Stations in Texas and Florida will be honored with a prestigious National Association of Broadcasters (NAB) Education Foundation award for their hurricane coverage during the Celebration of Service to America Awards gala on June 12.
As Hurricane Harvey approached Houston, residents evacuated or hunkered down, preparing for days of rain. Broadcasters, though, prepared for days of non-stop reporting, aimed at keeping community members as safe as possible during the storm.
“We never went off the air. We never stopped with the broadcast,” Michael Berry, a show host on iHeartRadio’s KTRH, said.
Just a week later, broadcasters in Florida similarly risked their own safety to provide residents with up-to-the-minute information about Hurricane Irma.
For their efforts, the National Association of Broadcasters Education Foundation is proud to present its President’s Special Award to broadcast stations in Florida and Texas, in recognition of their remarkable coverage during last year’s hurricanes.
Stations in these regions demonstrate the importance of broadcasters’ role as “first informers” during natural disasters. They provided life-saving information around the clock during worsening conditions. And after the hurricanes, broadcasters were a lifeline for residents looking for food, water and shelter. These are just a few of their stories…
The amount of flooding in Houston overwhelmed first responders, who were unable to reach families and individuals in need of help. The sheriff’s office told reporters at Sinclair’s KFDM that they needed help.
“I went back on the air and said this is what the sheriff has told me. It’s beyond them. They need people helping rescue people,” reporter James Ware said.
Within two hours, good Samaritans were out in their fishing boats, rafts and Jet Skis, helping to rescue those in need.
TEGNA’s KHOU broadcasted live throughout Harvey, even as their own studio flooded. Eventually, the storm knocked them off the air, but not for long.
Employees drove through the flooded area to Houston Public Media, where they set up a makeshift studio.
“We did it with duct tape and whatever else it took. It was our most difficult hour and our finest hour,” Len Cannon, one of the station’s anchors, said.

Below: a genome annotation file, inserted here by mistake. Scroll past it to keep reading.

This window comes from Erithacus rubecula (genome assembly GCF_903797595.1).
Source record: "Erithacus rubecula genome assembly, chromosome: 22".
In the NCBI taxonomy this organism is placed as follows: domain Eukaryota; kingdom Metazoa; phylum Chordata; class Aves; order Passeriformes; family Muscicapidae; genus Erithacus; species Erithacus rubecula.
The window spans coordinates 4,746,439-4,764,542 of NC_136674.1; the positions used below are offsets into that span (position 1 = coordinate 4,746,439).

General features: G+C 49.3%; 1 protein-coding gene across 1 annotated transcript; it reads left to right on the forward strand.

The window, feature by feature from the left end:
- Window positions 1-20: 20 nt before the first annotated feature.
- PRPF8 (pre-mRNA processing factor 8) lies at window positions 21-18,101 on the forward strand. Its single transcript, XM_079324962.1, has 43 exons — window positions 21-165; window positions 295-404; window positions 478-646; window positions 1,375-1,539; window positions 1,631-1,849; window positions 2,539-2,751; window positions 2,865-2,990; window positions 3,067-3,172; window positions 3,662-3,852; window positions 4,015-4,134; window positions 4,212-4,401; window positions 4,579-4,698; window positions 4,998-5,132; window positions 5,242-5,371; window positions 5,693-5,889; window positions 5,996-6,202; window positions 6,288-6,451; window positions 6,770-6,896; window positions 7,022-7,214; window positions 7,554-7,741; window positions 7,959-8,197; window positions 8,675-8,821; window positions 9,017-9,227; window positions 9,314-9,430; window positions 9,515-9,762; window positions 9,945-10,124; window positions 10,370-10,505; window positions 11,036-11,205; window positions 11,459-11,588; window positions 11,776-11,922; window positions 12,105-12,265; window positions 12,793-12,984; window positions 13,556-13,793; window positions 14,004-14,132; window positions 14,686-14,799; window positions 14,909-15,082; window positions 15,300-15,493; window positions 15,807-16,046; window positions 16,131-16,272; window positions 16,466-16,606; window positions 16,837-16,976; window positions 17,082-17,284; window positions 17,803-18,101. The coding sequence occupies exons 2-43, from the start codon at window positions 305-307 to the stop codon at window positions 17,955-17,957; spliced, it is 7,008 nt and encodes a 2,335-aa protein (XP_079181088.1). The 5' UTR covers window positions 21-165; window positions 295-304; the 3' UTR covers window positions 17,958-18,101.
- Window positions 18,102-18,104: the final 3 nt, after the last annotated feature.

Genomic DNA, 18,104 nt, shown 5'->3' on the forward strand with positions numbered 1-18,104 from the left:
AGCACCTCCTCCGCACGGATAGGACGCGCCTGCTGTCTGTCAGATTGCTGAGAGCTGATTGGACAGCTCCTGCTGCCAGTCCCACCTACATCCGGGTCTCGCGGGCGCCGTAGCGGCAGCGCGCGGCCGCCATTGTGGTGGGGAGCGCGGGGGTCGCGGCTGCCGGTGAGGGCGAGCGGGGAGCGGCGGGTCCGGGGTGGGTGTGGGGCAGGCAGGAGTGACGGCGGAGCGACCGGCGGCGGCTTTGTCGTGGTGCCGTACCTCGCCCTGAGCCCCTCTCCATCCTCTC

Radio played a vital role in getting information to residents of the Florida Keys during Hurricane Irma.
“In the Keys, radio was king. It was everything,” Julie Guy, a show host on Entercom’s WLYF, said.
As the hurricane dramatically shifted its course – and tornadoes broke out – broadcasters stayed on the air, ensuring residents had the information they needed to stay safe.
Nio Fernandez, a host on Beasley Media’s 92.5 Maxima, realized there was a need for Spanish language radio coverage of the storm, given the high number of Spanish speakers in Florida. Fernandez stepped up to meet the need and broadcast in Spanish for the next 19 hours straight.
“It went by so fast, it seems like a blur,” Fernandez told Inside Radio. “I just started talking and translating the information we had coming in from the English-language TV station. I began reading the creepers along the bottom of the TV screen, ‘there’s a tornado warning in this county.’ When breaking news alerts would come up on the TV screen, I would translate those. It was just a constant back and forth.”
Left without power, cell service and internet, community members relied on radio not just for information about the storm, but about relief efforts following it.
“All the cell phones were out. The only thing we had left were three landlines left in the Keys,” Rodney Richardson, a Sugarloaf Key resident, said. “The radio told me where I could go pick up water, where’s the FEMA, what’s the status of power.”
In a visit to Houston after Hurricane Harvey, Federal Communications Commission Chairman Ajit Pai praised broadcasters for their work during the storm during a visit to Graham Media’s KPRC-TV.
“People really want information when there’s something that’s threatening them and their families, and broadcasters step into the breach and provide that information,” he said.
More than 2.42 million American jobs depend on broadcasting, and the local broadcast radio and television industry - and the businesses that depend on it - generate $1.18 trillion annually for the nation's economy.